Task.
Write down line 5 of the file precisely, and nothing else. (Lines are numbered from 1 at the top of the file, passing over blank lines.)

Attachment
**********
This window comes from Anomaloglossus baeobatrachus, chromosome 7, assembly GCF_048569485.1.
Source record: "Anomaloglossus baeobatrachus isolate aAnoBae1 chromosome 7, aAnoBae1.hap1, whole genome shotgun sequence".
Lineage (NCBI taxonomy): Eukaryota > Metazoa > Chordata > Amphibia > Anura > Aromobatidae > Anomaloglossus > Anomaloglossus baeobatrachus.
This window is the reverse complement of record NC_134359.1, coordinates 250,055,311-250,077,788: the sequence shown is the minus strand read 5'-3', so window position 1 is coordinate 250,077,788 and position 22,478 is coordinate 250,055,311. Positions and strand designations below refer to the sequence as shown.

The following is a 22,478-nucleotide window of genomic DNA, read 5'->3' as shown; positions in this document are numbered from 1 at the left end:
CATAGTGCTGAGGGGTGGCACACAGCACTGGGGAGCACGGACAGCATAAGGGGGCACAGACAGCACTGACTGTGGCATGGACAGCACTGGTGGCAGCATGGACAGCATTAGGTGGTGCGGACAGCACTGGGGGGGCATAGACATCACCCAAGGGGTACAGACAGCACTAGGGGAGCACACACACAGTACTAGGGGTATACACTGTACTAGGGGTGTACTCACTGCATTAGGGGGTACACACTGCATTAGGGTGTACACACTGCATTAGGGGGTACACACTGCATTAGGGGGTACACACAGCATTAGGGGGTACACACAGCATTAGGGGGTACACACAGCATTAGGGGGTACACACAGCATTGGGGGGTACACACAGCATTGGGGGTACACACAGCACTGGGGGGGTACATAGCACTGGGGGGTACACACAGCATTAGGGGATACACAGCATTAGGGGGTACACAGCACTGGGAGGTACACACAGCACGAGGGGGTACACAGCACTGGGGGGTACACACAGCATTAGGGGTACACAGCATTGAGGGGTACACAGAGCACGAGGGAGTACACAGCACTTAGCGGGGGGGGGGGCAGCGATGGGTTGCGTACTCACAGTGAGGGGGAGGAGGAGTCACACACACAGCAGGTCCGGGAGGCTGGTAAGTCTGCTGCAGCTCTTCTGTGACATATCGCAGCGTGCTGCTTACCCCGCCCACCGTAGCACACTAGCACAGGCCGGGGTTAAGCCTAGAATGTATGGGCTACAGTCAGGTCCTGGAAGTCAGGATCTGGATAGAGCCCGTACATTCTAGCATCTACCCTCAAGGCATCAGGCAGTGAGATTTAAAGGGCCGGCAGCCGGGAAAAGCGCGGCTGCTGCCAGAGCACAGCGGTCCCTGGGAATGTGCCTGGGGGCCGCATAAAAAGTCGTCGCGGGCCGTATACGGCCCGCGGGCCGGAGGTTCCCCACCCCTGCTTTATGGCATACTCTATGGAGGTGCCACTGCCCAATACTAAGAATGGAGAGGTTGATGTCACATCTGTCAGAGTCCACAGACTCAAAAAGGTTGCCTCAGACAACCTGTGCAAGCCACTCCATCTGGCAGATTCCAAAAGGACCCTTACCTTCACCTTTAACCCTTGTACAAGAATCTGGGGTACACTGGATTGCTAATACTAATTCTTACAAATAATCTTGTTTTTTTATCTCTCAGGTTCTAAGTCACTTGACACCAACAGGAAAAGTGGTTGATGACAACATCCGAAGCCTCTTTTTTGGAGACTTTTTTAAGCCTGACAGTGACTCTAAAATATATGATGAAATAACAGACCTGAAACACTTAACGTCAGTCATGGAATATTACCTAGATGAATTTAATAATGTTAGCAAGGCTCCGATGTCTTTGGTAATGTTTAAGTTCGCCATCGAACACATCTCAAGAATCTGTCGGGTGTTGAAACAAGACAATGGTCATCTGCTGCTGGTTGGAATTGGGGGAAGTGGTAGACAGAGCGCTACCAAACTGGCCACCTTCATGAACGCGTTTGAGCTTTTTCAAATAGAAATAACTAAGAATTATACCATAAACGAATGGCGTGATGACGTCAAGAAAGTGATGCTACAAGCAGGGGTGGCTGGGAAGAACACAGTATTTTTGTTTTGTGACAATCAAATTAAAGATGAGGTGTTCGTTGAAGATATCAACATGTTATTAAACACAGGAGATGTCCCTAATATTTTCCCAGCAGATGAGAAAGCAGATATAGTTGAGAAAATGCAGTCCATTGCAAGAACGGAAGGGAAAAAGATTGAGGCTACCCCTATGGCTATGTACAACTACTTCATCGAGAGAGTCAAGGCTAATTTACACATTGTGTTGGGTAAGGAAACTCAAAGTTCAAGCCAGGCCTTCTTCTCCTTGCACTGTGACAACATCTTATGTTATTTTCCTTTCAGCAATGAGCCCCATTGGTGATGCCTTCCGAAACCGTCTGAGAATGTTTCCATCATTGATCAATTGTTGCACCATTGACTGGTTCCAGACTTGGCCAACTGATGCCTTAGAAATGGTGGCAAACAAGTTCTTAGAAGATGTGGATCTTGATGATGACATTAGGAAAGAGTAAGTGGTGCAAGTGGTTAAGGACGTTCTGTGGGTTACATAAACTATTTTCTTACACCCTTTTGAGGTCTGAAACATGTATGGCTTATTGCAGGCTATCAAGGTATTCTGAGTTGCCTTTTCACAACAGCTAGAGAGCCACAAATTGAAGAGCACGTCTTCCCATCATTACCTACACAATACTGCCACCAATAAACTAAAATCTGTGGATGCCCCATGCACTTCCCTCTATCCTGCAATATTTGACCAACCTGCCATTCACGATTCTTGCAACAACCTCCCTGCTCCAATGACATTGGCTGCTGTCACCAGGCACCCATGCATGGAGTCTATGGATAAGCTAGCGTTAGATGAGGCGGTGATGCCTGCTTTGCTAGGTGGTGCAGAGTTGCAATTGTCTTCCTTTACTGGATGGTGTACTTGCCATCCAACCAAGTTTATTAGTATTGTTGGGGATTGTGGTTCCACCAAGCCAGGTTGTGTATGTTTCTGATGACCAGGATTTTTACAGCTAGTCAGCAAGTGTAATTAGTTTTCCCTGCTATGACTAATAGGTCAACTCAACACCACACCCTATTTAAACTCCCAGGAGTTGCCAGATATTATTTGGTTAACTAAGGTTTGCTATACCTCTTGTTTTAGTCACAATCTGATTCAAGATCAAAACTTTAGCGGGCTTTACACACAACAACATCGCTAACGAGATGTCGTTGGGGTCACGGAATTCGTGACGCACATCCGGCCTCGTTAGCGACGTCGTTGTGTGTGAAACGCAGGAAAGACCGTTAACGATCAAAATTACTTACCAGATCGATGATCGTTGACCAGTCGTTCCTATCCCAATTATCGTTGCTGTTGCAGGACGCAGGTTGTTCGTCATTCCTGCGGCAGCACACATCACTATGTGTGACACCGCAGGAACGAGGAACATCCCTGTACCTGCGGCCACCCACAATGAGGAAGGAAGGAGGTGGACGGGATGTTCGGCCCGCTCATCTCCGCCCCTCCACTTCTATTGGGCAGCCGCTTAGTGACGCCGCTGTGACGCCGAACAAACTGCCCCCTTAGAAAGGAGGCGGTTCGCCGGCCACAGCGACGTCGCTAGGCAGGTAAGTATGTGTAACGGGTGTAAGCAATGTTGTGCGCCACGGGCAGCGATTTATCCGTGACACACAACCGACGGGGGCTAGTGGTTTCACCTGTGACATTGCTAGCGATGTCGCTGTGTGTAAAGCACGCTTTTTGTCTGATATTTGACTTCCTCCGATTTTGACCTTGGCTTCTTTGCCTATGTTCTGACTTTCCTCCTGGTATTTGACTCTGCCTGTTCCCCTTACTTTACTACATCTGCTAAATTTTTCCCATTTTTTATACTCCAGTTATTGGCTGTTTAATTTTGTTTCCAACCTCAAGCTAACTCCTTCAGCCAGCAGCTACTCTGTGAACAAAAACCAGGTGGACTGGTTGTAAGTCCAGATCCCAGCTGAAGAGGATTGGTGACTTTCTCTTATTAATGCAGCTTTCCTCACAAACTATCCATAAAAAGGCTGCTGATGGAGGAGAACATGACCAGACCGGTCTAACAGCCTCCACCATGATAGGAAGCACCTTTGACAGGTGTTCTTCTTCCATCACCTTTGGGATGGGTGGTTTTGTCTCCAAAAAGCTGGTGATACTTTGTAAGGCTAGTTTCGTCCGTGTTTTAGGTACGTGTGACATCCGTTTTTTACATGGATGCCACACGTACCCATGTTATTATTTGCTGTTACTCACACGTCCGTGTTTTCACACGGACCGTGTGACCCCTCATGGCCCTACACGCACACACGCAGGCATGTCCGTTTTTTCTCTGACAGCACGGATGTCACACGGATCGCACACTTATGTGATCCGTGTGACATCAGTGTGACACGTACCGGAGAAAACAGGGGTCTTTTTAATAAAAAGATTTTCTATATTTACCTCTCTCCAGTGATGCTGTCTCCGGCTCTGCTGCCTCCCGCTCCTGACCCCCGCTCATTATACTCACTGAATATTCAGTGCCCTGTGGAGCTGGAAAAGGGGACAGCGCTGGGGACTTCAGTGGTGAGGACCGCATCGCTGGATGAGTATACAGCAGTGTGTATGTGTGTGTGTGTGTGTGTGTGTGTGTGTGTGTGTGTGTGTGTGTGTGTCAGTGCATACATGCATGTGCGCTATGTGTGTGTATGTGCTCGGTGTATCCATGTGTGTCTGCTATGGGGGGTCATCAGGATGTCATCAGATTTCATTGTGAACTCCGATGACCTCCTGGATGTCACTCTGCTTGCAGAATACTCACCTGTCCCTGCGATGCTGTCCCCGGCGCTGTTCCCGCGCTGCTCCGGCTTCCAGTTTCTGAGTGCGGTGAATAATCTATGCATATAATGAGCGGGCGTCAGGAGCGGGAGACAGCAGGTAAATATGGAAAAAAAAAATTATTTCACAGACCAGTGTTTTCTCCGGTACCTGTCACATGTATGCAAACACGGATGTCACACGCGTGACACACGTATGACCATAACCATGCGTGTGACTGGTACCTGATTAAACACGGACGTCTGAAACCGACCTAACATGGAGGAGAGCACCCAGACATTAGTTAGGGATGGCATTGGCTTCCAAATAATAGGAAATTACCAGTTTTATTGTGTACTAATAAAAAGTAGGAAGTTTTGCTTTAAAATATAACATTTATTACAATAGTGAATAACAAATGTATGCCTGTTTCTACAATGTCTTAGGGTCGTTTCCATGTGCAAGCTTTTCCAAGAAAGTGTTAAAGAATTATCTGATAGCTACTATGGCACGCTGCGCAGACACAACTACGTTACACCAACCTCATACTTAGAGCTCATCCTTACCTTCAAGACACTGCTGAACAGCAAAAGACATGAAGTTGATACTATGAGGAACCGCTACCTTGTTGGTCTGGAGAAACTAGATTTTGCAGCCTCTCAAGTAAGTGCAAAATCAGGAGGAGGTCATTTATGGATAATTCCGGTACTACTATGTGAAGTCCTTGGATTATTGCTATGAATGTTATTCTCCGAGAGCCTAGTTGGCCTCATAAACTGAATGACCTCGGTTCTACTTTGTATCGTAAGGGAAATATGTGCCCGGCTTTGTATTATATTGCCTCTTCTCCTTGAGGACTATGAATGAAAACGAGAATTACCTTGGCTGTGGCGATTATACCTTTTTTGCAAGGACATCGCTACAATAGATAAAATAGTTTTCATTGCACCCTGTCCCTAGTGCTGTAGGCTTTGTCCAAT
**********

The following is a 22,478-nucleotide window of genomic DNA, read 5'->3' as shown; positions in this document are numbered from 1 at the left end: